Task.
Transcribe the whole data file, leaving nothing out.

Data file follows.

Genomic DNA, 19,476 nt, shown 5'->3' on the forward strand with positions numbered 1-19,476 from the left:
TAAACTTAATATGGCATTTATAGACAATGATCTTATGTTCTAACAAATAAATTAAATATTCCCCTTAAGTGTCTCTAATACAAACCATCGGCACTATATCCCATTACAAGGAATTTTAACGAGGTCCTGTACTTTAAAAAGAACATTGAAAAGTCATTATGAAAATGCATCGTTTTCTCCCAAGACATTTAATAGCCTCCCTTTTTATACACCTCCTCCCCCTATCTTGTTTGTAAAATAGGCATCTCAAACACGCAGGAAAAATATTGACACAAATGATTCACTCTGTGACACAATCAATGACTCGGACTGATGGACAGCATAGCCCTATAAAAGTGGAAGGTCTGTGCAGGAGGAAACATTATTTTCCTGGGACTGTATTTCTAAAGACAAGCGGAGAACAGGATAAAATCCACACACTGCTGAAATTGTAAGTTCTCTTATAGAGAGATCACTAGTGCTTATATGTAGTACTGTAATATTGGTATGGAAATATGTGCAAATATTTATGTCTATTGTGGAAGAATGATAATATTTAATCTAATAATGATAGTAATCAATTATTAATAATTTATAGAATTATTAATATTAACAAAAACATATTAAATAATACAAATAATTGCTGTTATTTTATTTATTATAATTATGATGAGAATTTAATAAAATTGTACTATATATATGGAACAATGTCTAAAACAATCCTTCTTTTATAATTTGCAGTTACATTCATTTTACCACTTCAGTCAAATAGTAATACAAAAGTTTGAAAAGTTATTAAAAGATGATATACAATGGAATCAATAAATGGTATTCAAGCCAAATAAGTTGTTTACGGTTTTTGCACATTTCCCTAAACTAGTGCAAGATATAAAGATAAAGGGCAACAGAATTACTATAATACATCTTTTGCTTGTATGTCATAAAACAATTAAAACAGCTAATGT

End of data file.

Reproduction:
Genomic DNA, 19,476 nt, shown 5'->3' on the forward strand with positions numbered 1-19,476 from the left:
TAAACTTAATATGGCATTTATAGACAATGATCTTATGTTCTAACAAATAAATTAAATATTCCCCTTAAGTGTCTCTAATACAAACCATCGGCACTATATCCCATTACAAGGAATTTTAACGAGGTCCTGTACTTTAAAAAGAACATTGAAAAGTCATTATGAAAATGCATCGTTTTCTCCCAAGACATTTAATAGCCTCCCTTTTTATACACCTCCTCCCCCTATCTTGTTTGTAAAATAGGCATCTCAAACACGCAGGAAAAATATTGACACAAATGATTCACTCTGTGACACAATCAATGACTCGGACTGATGGACAGCATAGCCCTATAAAAGTGGAAGGTCTGTGCAGGAGGAAACATTATTTTCCTGGGACTGTATTTCTAAAGACAAGCGGAGAACAGGATAAAATCCACACACTGCTGAAATTGTAAGTTCTCTTATAGAGAGATCACTAGTGCTTATATGTAGTACTGTAATATTGGTATGGAAATATGTGCAAATATTTATGTCTATTGTGGAAGAATGATAATATTTAATCTAATAATGATAGTAATCAATTATTAATAATTTATAGAATTATTAATATTAACAAAAACATATTAAATAATACAAATAATTGCTGTTATTTTATTTATTATAATTATGATGAGAATTTAATAAAATTGTACTATATATATGGAACAATGTCTAAAACAATCCTTCTTTTATAATTTGCAGTTACATTCATTTTACCACTTCAGTCAAATAGTAATACAAAAGTTTGAAAAGTTATTAAAAGATGATATACAATGGAATCAATAAATGGTATTCAAGCCAAATAAGTTGTTTACGGTTTTTGCACATTTCCCTAAACTAGTGCAAGATATAAAGATAAAGGGCAACAGAATTACTATAATACATCTTTTGCTTGTATGTCATAAAACAATTAAAACAGCTAATGT